Image credit: CBS
UNDERDOGS NO MORE Mark and Bopper are starting to look like real competitors, notwithstanding Bopper's facial expression here.
Six teams compete on the plains of Africa, but only five survive| Published Apr 16, 2012
Last night The Amazing Race took its remaining six teams from Tanzania’s Kilimanjaro to Tanzania’s Ngorongoro, another Maasai-inhabited region that Phil Keoghan says is regarded as "a Garden of Eden." And it's true, the episode gets an 'A' in terms of natural beauty -- gorgeous vistas, adorable animals, glorious colors -- but the tasks were pretty tepid.
The worst offender: "Water Supply" required contestants to wait in a long line just to fill buckets with water. Now I have a pretty respectable attention span, but there’s no way that waiting in line is ever going to make for thrilling television. And what does it test, really? One’s ability to move ahead two steps ahead without stepping on the shoes of the person in front of you?
Let’s start at the beginning, though. Before this leg of the Race began in earnest, all the teams took a little safari to check out the elephants, "bamboons," ostriches and other creatures you don’t see back in the States unless they’re behind bars or on a plate (I'm referring to ostrich burgers, here: I'd never eat a close relative like the baboon. And I assume elephant meat is way too gamey).
That footage was probably the high point of the episode (followed closely by the bee task, but more on that later). After that, the six teams were sent to a nearby village and charged to find Hillary Clinton. Not the person, obviously, but the clue card didn't explain any further, leaving most of the teams casually scratching their heads.
Rachel and Dave -- last week’s first place finishers -- soon realized there was a rickety pushcart in the village called "Hillary Clinton Shop" (which curiously did not sell pantsuits). The clue card there asked them to choose between "Water Supply" or "Air Supply." And just like "Hillary Clinton" referred to a dilapidated wooden cart, "Air Supply" referred not to the Australian soft-rock duo but to a bunch of punctured bike tires.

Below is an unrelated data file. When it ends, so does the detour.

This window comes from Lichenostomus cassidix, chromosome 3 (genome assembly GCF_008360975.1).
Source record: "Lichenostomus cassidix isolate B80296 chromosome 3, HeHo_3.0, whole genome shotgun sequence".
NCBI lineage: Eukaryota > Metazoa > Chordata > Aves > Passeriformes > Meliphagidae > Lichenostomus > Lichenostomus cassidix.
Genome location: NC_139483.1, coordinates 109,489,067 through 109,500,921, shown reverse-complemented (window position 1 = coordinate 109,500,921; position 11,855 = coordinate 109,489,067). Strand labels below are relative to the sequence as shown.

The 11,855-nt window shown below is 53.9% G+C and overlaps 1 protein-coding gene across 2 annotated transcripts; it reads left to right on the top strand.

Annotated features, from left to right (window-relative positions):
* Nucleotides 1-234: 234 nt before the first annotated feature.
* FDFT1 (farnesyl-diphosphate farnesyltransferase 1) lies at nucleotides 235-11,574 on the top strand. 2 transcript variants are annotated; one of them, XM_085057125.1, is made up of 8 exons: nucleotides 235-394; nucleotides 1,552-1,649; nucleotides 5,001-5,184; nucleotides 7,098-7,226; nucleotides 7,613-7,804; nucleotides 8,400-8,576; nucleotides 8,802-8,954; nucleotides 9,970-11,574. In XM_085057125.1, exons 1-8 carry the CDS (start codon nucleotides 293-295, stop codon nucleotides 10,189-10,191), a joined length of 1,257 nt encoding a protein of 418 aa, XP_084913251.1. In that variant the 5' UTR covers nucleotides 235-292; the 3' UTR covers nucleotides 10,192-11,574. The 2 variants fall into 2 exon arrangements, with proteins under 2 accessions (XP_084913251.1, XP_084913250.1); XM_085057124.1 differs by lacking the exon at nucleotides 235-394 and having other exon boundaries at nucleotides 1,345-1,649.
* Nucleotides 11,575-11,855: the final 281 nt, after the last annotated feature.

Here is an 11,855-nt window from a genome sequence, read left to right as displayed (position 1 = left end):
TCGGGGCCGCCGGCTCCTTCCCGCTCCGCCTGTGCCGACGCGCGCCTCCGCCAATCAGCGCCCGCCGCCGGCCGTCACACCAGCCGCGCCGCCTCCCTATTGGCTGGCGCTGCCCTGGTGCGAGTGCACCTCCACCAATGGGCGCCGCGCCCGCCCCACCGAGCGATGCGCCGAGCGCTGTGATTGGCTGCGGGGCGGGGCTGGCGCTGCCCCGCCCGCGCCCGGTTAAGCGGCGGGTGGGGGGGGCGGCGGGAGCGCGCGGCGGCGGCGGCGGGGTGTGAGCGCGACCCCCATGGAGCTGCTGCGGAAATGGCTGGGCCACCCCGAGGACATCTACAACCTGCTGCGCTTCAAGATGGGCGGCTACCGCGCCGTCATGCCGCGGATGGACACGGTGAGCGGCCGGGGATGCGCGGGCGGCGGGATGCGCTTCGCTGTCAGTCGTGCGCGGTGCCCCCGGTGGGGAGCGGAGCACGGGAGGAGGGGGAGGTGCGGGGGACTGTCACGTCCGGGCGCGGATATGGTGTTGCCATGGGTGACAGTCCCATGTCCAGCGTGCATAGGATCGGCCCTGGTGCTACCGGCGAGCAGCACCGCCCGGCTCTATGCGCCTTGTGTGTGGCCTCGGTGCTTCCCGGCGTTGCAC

Choosing Air Supply because "All Out of Love" seems to be an apt description of their relationship, Team Army went the bike fixing route. That was actually an interesting challenge. The teams submerged the bike tires (still attached to the wheel) in a bucket of water to determine where the hole was, patched the puncture point and pumped the tire back up. After a local kid test drove it and gave them the thumbs up, they would get the next card.
Team Army was soon joined by Team Kentucky on the Air Supply challenge, while Art and J.J. opted to go the Water Supply route. Water Supply was interesting as a snapshot of life in an underdeveloped African town, but not so much as a challenge. While it's strange and worthwhile to be reminded that a lot of people in this world must cart water to their houses, the patient queuing for well water didn't make for a thrilling sequence.
After they had waited in line, filled their buckets and dropped them off at a local home, Art and J.J. wished they had time to stick around and talk to the people they were delivering water to. It was cool that they were genuinely interested in the people around them.
Compare that to Rachel and Brendan, who seemed irritated by the kids who wanted to help out with Water Supply. Rachel shooed them away dismissively, apparently fearing they would screw something up. But she forgot to take into account her worst enemy: Herself. After almost dropping a bucket of water, Rachel became flustered and ended up knocking over four more as she argued with Brendan. Fortunately for them, nothing spilled and they didn’t have to repeat the queue.
NEXT: U-Turns and Broken Promises